Recommended Reading

Recommended reading

  • The Hitchhiker’s Guide to the Galaxy by Douglas Adams – On the day the Earth is destroyed to make room for a new galactic freeway, hapless Englishman Arthur Dent is abducted by his best friend – now revealed to be a stranded extraterrestrial hitchhiker – and thrust into an absurd cosmic odyssey. The sequels are uneven, but the original remains a comedy classic.
  • The Foundation Trilogy by Isaac Asimov – One of the all-time classics of the genre. The Galactic Empire has stood, peaceful and orderly, for twelve thousand years, but pioneering mathematician and sociologist Hari Seldon’s new equations show that the Empire is set on an irreversible path of decay that will lead to thirty thousand years of war, barbarism and savagery. Seldon and a secret group of scientists launch an audacious plan – to use science, art and psychology to shorten the coming dark age to a single millennium, preserving the best of human culture to rise again in a new and better world. On a hidden planet at the edge of the galaxy, the Foundation is born.
  • The Caves of Steel by Isaac Asimov – While humanity flourishes on rich and decadent off-world colonies, with every “Spacer’s” need attended to by dozens of expertly-programmed robots, the hive cities of the overcrowded Earth are warrens of crime and decay where resources are scarce and every man lives in fear of losing his job to a robot. When a prominent Spacer scientist is murdered on Earth, inciting a diplomatic incident, New York City detective Elijah Bailey is given the impossible task of solving the case with the help of a flawlessly logical android partner; and if he can’t, it’s not only his job in jeopardy, but the entire future of mankind.
  • The Player of Games by Iain M. Banks – In the Culture, a galactic society of nearly limitless resources and power, where disease and even death are long since things of the past, the biggest challenge of all is boredom – and Gurgeh, a galactic celebrity and master player of the galaxy’s most complicated games, is bored. So the minds behind the Culture give Gurgeh a challenge: travel thousands of light years, away from all the comfort and safety he has ever known, to the distant Empire of Azad, a brutal alien regime whose rulers play a game so lifelike, so complicated, that the winner becomes Emperor.
  • The Stars My Destination by Alfred Bester – Gully Foyle was a completely ordinary, dull and unambitious man until, stranded in space after a wreck, a luxurious cruise liner could have picked him up – but didn’t. Consumed with vengeance, Foyle finds his way home and begins a merciless hunt for answers, brutalizing anyone who stands between him and the interplanetary billionaire who left him to die.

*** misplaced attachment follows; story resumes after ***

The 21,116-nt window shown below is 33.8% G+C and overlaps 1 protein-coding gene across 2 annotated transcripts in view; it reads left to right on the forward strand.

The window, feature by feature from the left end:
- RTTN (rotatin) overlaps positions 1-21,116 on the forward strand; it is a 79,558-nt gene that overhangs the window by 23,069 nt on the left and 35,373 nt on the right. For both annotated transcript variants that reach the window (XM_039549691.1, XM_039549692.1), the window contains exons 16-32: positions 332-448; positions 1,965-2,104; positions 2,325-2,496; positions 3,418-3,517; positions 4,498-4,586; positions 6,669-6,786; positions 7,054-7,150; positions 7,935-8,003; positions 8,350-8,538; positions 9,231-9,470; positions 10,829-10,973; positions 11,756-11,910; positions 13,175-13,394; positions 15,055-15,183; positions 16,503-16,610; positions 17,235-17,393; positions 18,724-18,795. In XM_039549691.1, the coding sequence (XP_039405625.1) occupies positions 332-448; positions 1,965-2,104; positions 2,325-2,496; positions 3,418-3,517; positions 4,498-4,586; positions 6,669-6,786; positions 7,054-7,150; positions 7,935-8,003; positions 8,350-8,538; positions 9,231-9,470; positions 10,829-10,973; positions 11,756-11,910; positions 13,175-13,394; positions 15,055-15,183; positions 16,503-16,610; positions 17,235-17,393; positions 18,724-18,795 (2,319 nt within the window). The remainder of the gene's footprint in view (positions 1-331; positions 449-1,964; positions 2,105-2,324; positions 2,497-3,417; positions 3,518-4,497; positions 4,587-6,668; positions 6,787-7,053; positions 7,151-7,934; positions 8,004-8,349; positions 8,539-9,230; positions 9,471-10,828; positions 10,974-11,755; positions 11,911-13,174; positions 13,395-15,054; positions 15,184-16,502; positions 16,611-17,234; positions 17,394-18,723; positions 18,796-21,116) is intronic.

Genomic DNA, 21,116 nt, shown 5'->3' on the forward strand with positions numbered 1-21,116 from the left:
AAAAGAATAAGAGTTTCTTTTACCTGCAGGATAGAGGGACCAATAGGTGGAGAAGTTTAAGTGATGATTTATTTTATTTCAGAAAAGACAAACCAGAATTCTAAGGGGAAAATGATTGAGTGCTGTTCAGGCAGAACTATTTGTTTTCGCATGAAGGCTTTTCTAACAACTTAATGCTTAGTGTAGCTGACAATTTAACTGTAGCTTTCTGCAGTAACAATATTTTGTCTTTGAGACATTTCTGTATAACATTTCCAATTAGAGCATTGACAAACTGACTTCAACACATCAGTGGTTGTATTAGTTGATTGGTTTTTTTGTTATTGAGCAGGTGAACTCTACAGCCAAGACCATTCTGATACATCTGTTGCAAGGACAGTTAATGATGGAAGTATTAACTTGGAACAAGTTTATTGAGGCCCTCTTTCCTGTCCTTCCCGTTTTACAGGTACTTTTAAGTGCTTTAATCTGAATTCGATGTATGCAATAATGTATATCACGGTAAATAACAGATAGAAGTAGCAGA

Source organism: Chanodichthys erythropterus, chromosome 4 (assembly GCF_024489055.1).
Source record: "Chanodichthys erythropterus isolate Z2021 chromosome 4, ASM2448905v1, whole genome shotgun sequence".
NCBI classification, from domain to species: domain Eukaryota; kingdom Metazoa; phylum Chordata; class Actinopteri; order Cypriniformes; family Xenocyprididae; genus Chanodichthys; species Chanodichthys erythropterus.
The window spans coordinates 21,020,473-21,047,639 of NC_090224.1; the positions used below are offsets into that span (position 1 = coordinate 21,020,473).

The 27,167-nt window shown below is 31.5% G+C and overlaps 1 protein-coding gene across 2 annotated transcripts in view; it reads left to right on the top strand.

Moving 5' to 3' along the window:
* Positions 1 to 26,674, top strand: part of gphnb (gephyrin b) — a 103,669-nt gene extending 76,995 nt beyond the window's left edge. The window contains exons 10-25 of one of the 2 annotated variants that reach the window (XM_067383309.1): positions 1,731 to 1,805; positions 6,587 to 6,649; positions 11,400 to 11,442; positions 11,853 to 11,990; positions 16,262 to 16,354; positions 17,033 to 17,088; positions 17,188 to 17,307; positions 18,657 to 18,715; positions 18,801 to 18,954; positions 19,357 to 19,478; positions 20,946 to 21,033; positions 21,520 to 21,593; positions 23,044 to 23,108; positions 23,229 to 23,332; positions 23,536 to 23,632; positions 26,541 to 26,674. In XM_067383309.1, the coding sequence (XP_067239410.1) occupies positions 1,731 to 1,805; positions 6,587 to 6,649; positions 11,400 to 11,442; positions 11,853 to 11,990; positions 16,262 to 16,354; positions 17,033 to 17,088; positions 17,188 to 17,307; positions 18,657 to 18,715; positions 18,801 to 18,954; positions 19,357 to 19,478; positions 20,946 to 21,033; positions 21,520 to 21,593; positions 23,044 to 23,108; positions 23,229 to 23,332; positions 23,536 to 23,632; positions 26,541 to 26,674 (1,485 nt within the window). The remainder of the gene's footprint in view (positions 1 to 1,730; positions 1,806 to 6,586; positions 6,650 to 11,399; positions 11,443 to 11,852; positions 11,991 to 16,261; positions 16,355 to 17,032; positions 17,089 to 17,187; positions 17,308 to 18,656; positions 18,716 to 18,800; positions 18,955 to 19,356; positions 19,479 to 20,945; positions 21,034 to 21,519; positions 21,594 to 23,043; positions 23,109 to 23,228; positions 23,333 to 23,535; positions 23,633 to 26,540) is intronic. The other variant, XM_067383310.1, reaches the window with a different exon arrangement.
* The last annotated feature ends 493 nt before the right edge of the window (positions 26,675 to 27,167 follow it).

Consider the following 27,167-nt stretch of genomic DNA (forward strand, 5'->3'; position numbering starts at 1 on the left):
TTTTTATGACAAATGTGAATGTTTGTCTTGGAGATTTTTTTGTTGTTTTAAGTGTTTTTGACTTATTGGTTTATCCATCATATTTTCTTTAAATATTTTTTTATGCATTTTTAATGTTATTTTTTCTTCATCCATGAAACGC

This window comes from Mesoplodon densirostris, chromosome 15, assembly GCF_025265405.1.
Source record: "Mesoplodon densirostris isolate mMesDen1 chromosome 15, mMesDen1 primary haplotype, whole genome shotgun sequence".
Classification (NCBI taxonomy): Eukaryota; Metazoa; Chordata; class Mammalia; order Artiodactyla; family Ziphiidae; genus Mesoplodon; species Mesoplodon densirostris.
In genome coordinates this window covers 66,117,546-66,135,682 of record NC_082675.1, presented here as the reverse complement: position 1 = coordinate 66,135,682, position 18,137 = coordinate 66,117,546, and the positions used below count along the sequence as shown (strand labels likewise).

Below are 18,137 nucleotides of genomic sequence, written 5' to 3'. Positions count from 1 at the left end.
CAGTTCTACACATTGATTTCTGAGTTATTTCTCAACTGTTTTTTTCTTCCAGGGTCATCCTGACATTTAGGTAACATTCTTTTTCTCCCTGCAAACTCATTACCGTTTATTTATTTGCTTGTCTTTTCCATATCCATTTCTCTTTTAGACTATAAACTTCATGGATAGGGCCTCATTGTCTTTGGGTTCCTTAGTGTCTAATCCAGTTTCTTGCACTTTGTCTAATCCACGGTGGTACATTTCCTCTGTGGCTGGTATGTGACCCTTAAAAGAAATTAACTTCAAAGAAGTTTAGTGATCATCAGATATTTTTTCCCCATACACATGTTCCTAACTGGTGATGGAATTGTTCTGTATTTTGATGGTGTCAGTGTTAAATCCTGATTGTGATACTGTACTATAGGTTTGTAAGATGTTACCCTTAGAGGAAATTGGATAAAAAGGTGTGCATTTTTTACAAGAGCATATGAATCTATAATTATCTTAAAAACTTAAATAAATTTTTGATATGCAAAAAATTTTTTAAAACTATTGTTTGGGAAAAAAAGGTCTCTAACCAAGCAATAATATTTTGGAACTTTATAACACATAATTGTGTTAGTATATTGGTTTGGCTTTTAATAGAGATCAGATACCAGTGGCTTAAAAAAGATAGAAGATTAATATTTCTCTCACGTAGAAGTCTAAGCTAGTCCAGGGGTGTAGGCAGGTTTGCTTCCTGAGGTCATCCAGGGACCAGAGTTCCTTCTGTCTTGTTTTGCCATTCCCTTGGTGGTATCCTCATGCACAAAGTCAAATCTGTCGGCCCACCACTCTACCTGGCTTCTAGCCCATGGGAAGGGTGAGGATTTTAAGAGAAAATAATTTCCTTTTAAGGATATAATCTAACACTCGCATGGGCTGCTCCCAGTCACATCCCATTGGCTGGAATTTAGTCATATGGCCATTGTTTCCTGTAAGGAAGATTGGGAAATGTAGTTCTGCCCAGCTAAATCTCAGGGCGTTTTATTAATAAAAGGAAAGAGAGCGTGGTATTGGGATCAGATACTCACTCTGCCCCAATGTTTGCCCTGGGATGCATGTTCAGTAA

• The Vorkosigan Saga by Lois McMaster Bujold – Hyperactive young heir Miles Vorkosigan is the galaxy’s greatest adventurer – foiling assassinations, stopping wars, freeing slaves and smashing interstellar crime syndicates, and he does it all while being four feet tall and afflicted with brittle-bone disease. Fans of a certain other smart-alecky dwarf are guaranteed to enjoy Miles’s adventures, as will anyone who enjoys a well-written, fun, and adventurous space opera romp.
  • Rendezvous with Rama by Arthur C. Clarke – Into the solar system at tremendous speed comes an object, roughly cylindrical-shaped, thirty miles long and five in diameter. Earth scrambles its best and brightest to intercept the object, go inside, learn its mysteries – and survive.
  • Do Androids Dream of Electric Sheep? by Philip K. Dick – The (considerably different!) inspiration for the classic film Blade Runner. In the near future, most of Earth’s richest and most successful have left the planet for the comfort of the off-world colonies, leaving an underpopulated and decaying world behind. Bounty hunter Rick Deckard, who specializes in capturing human-like androids who have escaped from their slave labor offworld, is given the job of catching six deadly Nexus-6 models who have nearly killed his partner, but soon learns he has trouble distinguishing between the real and the artificial.